It kind of just becomes ritual that Billy will be there with them, waiting for them to finish so he can take Max home. So Steve invites him to stay one day, when he’s dropping Max off. Billy brushes it off at first, tells Steve he isn’t childish like the rest of them. But Steve just raises an eyebrow and Billy walks into the living room and stays for the rest of the day. And then the next time, and the time after that, until the weekly games night just isn’t the same without him there.
And years later, when Billy has moved in with Steve and they’ve been dating for longer than they haven’t. When their weekly board games nights have become board games weekends, when they’ve all been round to the Harrington-Hargrove household on a Sunday and played Twister with varying degrees of success and Hopper has gone home with a twisted back, Joyce telling him he should never have agreed to play in the first place, Will, Jonathan and El laughing in the back seat, Nancy and the rest of the kids making their own ways home. Billy looks at Steve and tells him to go hide. Steve just looks at him, laughs, says they’re too old for Hide and Seek, but inside his heart is beaming. He knows that his nanny had always pretended not to find him even though his toes would always stick out beneath the hem of the curtains, knows she hid behind the sofa every single time because it made him laugh, made him feel like he was winning. After all of these years he still loves it. It’s still his favourite. And Billy starts counting down from 100 and Steve knows he’s serious, runs out of the living room with the broadest grin on his face.
Steve considers the sofa in the study, leather bound and high backed. But there was a gap beneath it. Too obvious.
He wanders into the kitchen, considers ducking behind the counter. But all Billy would have to do was walk in to see him, so he walked further.
He went to open the back door, considered standing behind the shed. But it was cold and it was dark. The indoors was more appealing.
He ran upstairs, well aware that half of his time was gone. 100 seconds seemed so long until that was all you had.
He ducked into the bathroom, stepped into the shower and pulled the curtain across in front of him. But it rustled too loudly, Billy might have heard that.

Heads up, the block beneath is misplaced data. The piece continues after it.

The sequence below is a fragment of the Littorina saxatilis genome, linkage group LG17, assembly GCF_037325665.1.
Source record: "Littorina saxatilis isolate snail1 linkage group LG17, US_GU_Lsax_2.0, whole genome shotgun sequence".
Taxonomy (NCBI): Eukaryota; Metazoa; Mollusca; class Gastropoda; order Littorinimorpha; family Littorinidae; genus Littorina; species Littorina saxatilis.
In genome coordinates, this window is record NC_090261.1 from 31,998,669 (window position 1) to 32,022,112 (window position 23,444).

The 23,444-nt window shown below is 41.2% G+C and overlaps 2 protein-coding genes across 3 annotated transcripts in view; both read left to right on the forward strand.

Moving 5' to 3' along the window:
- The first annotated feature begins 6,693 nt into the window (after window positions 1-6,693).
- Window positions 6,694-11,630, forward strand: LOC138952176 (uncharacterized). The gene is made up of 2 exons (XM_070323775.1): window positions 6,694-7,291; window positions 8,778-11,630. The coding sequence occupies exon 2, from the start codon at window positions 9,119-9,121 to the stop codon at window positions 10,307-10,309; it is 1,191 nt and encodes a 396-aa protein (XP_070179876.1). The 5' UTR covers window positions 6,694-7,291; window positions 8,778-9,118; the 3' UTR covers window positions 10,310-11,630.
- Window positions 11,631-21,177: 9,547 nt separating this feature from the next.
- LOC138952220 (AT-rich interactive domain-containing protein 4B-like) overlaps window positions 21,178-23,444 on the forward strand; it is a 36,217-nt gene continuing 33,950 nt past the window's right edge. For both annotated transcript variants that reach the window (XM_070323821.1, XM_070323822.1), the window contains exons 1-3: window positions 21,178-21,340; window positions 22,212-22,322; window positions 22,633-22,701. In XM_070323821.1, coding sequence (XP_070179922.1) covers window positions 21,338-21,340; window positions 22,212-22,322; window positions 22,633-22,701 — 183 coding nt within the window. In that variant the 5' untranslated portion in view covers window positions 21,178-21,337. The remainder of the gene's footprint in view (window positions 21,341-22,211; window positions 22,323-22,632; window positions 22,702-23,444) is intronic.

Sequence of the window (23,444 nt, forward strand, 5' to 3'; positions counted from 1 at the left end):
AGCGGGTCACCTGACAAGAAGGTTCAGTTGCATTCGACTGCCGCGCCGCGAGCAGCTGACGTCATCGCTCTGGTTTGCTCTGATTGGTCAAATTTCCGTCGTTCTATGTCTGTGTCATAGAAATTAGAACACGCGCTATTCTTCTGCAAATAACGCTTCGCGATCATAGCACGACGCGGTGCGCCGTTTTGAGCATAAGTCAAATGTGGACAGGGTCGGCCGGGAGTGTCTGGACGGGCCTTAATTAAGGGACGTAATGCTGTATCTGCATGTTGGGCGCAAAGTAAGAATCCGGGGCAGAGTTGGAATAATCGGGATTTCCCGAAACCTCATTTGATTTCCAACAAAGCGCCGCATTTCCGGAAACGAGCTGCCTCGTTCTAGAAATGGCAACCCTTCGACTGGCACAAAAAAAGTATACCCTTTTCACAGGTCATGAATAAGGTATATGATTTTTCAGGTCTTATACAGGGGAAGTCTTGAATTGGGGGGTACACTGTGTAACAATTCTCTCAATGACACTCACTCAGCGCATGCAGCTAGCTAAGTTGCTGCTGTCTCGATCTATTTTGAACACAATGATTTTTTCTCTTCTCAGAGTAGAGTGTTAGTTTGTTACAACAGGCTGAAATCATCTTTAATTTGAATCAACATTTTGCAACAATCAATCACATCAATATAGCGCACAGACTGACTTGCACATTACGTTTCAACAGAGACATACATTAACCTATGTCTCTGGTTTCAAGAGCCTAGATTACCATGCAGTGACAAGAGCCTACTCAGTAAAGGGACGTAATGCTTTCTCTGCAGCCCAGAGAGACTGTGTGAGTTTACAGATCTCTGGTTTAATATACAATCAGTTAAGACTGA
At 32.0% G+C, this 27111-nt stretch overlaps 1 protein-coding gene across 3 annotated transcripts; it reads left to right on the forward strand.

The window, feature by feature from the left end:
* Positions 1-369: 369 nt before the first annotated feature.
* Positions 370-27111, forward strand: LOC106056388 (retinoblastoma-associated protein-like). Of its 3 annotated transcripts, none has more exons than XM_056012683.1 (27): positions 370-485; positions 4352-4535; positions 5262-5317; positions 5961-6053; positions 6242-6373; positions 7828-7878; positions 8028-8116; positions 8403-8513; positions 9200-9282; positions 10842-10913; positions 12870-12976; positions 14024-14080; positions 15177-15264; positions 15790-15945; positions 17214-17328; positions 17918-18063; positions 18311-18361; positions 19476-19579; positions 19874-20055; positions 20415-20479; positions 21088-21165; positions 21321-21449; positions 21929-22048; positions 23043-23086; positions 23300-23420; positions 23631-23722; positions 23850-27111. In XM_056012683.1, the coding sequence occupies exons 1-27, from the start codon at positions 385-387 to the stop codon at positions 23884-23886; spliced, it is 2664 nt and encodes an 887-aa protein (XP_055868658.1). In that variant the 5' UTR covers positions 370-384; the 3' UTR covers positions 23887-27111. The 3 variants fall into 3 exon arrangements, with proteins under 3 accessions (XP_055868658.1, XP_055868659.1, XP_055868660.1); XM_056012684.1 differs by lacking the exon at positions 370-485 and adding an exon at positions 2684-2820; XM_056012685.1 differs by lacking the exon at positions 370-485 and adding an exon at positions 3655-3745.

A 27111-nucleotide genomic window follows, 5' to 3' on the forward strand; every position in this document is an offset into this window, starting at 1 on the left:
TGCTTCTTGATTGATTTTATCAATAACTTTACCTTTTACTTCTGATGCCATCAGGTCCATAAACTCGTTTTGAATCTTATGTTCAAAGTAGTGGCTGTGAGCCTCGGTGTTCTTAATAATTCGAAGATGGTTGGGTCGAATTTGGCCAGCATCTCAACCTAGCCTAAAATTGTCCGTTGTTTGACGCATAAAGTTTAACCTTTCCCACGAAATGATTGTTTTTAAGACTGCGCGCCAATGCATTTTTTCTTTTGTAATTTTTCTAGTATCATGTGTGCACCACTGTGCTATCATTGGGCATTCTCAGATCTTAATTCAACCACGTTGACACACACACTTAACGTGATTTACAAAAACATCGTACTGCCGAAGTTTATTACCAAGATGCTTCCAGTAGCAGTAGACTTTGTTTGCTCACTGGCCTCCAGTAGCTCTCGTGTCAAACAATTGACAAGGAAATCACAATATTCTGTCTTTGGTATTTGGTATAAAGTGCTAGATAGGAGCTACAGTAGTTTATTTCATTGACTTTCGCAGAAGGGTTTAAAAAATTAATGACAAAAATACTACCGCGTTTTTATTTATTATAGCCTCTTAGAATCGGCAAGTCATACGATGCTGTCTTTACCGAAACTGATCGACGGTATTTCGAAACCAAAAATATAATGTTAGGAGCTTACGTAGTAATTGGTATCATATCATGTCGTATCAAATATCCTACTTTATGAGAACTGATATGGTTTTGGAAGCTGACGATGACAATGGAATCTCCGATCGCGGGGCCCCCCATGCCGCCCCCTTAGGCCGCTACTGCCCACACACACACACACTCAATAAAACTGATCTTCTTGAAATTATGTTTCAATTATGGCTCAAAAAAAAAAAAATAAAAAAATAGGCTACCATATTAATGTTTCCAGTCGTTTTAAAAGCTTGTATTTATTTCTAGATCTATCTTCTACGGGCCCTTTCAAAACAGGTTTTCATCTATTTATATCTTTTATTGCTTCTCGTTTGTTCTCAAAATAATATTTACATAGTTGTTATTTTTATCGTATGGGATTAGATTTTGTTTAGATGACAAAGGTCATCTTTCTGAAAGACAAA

He dashed into the spare room, the one that Dustin crashes in far too often. There was a shoe on the floor and he tripped, left the room incase Billy could tell he was there too.
He ran into their room, his old room from when he was a small kid. He considers just hiding under the covers, waiting for Billy to find him there. But he would be seen far too quickly, would shorten the game.
He climbs off the bed and heads towards the wardrobe, thinking he might just duck in there. But then he sees the curtains and something in his heart tells him he can’t turn away. So he curls in behind them, the same one’s that had been in here years, and stops. Waits. Knows his toes are poking out just beyond the hem.
He hears Billy yell he’s coming, the adrenaline kicking in like it did when he was 4.
Billy keeps calling his name, for 5 minutes, telling him he’s going to find him. Steve keeps smiling. He feels young again.
Then Billy calls his name again and Steve starts to feel his smile drop, his heart break. The volume and the distance of Billy’s calls hadn’t changed since the first. He hadn’t moved. He was still in the same place. He wasn’t looking for Steve at all.
Steve leaves it another 5 minutes, hopes that he’s wrong, that Billy will actually come looking.
But he doesn’t, and then the calls stop. So Steve leaves his hiding place and heads downstairs, ready to give Billy a mouthful because how dare he ruin such a special memory for him.
But when Steve walks through the door into the living room all of his arguments fly straight from his lips and tears start welling up in his eyes instead.
Because there, in front of him, one knee knelt on the floor, the other up in a right angle, was Billy Hargrove, holding a ring out in front of him, a massive smile lighting up his face.
Will you marry me? was left hanging in the air between them, Steve trying to fight back the tears as he fell down in front of Billy and nodded his head and said the word ‘yes’ over and over again.
And they kissed and they cried and Billy put the ring on Steve’s finger and they sat on the floor together and admired it, their hearts bursting with happiness, beating an excited rhythm in time with the other.
And then Billy asks Steve if he was hiding behind the curtain and Steve smiles, lets a tear slip down his cheek.
Because he loves games, but he loves Billy Hargrove just a little bit more.